- Many US investors are turning to Europe to find good investments. This surge in demand has led to a 102% increase in Western Europe High Yield issuance in the first half of the year. (Anytime there is an increase in low credit quality issuance I wonder when we will see a meaningful uptick in defaults.)
This is the famous title of an open letter to the President of France by Emile Zola about the “Dreyfus Affair” which eventually led to Captain Dreyfus being exonerated and a public recognition of societal biases in France.
In a far less dramatic context I accuse my fellow members of the global financial community of complacency. While we all see any number of troubling events, most do not change or plan to change our investment positions.
In effect many have elected to play “the greater fool theory” card in an undisciplined way. A few of the things that should cause at least some of us to begin to shift away from risk of loss of capital are as follows in no particular order:
The sale of the Russell indexes to the London Stock Exchange opens more questions as to the future value of index production.
Internally both the US and Canadian central banks are looking for methods of improving their research in private recognition that they have not been very good.
We are seeing considerable “flight capital” movements. In the US the net sales of international funds is increasing as domestic oriented funds are in slow growth or net redemptions.
In Europe we are seeing that the bulk of the long-term fund sales are not in funds from cross-border managers and are often going into investments outside of their domestic market.
Some very visible investors have made the following statements:
Carl Icahn:“This is the time to be cautious.”
David Kotok: of the esteemed Cumberland Advisors indicates that tapering is now going to be tightening.
Kathleen Gaffney: Well-known bond fund manager now of Eaton Vance* noted that traditional bonds have interest rate, credit and liquidity risks which is shoving us into unconventional paper.
*Stock owned by me personally and/or the private financial services fund I manage
An example of a real concern of mine is the discussions of an informal group of retirees, semi-retired and active portfolio managers, analysts both fundamental and technical, and an experienced institutional salesman.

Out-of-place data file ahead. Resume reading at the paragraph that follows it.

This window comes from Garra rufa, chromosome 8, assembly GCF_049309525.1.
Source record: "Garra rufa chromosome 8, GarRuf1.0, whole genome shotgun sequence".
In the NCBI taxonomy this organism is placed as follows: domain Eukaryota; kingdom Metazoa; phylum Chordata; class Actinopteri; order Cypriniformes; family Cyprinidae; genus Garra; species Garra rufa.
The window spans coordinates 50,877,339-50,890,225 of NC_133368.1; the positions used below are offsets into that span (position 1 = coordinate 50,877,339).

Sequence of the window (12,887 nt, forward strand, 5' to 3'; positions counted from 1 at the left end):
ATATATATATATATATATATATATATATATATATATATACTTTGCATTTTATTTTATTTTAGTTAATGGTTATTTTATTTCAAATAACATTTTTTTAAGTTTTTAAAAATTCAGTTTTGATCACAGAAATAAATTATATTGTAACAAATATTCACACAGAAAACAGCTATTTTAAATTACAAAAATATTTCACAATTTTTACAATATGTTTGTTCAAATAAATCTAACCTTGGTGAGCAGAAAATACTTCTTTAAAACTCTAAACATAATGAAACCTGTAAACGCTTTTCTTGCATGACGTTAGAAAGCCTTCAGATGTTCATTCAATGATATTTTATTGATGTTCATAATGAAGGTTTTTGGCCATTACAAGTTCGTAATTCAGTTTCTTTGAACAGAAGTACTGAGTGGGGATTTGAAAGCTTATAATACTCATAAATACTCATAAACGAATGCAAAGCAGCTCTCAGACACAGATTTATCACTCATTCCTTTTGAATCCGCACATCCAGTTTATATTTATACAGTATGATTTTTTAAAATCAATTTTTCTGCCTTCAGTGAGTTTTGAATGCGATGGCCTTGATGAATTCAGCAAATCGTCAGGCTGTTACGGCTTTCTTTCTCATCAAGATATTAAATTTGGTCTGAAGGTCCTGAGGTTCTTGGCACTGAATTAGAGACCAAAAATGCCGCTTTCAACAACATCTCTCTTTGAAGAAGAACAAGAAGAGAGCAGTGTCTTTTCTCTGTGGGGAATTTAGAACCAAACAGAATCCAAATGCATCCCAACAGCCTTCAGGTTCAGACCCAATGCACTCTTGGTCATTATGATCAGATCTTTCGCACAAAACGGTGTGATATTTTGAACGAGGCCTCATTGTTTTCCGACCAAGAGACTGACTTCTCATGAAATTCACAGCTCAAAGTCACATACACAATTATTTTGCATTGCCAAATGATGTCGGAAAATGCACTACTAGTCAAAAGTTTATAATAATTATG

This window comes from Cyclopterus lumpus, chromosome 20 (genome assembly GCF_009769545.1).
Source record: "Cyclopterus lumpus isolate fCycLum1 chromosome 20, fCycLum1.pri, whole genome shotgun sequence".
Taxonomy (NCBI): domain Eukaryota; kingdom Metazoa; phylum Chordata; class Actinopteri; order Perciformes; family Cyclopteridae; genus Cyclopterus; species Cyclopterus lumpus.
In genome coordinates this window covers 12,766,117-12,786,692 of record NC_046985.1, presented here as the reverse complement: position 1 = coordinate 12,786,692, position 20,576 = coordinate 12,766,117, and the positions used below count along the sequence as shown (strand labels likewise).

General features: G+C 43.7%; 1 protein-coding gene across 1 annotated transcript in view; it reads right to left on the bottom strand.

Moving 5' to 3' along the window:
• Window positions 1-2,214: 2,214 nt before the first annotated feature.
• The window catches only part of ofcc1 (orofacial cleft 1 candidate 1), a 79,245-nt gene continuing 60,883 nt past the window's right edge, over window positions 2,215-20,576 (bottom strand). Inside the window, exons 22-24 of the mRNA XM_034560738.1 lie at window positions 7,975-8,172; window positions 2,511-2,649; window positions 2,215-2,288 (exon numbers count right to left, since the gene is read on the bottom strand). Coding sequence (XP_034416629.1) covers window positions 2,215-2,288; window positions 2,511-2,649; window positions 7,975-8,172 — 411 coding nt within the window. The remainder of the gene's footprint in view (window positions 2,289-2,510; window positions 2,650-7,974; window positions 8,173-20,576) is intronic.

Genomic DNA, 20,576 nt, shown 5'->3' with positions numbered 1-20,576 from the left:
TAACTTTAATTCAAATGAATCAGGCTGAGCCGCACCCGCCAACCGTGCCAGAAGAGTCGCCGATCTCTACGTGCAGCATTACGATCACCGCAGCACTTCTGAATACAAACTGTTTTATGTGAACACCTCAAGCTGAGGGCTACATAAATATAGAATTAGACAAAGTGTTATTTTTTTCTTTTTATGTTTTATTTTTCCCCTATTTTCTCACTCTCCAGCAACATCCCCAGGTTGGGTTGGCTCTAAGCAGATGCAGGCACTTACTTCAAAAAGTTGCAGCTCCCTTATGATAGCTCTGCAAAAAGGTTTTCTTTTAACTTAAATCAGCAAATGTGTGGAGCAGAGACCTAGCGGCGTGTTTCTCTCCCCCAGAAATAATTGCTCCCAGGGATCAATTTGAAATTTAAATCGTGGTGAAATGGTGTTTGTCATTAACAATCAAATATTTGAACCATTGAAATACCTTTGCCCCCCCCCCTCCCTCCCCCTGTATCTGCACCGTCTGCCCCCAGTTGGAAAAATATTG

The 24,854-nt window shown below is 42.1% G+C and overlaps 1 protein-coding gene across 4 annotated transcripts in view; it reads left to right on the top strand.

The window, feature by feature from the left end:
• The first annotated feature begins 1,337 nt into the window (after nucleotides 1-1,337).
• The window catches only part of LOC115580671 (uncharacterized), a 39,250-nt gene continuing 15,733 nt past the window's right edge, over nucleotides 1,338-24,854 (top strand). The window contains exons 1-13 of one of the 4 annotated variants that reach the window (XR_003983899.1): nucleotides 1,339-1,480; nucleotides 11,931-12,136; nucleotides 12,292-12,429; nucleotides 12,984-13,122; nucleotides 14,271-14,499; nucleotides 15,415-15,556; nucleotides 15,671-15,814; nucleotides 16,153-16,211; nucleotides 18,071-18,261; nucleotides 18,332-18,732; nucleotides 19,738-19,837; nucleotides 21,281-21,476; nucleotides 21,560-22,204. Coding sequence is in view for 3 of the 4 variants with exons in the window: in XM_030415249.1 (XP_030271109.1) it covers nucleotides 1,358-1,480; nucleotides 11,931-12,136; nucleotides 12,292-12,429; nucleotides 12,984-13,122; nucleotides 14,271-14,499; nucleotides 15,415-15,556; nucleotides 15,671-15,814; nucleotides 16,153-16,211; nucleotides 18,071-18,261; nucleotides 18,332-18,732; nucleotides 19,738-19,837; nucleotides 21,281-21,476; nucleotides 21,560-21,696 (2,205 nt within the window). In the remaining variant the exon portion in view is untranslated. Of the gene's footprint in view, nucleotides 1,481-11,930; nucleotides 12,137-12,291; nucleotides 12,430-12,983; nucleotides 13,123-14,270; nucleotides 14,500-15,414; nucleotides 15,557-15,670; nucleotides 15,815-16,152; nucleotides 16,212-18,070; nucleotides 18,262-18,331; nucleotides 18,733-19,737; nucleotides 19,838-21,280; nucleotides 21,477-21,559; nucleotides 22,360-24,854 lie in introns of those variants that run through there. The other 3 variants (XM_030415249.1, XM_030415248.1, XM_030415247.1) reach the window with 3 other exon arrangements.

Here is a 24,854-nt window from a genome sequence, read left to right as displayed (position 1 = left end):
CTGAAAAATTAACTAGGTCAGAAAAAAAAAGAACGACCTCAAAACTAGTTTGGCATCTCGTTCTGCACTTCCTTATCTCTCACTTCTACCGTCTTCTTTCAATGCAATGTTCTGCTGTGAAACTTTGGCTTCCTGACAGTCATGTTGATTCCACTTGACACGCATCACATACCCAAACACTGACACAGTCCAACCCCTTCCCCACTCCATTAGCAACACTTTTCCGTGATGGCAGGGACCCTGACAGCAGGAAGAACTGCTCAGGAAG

In periodic meetings, from my viewpoint, too much of this group’s discussion is on the issues of the day (often political) and not enough about individual securities and portfolios.
This group may well be a microcosm of the investment community trying to get the last high price for what they own while wringing their hands as to problems facing the investment world.
Within my own responsibilities I have only recently started to sell long held positions, but still are very much an investor in equity funds and some individual stocks, mostly in the global financial services arena.
What we should be doing if the melt up gathers momentum is to place sell orders at various different levels so that we maintain our survival capital for the next major bull market, which I expect beyond the next five years.
To my readers at Citywire Global
Thanks to my City, UK and European readers for once again making my blog one of your top choices. Last week’s post was listed as Number One of the five most read stories on Citywire Global. I appreciate your readership.
Question of the Week: Do you have any specific plans to liquidate some of your “at risk” assets?
A. Michael Lipper is a Chartered Financial Analyst (CFA) and the president of Lipper Advisory Services, Inc., a firm providing money management services for wealthy families, retirement plans and charitable organizations.
A former president of the New York Society of Security Analysts, he created the Lipper Growth Fund Index, the first of today’s global array of Lipper Indexes, Averages and performance analyses for mutual funds. His blog page can be found here.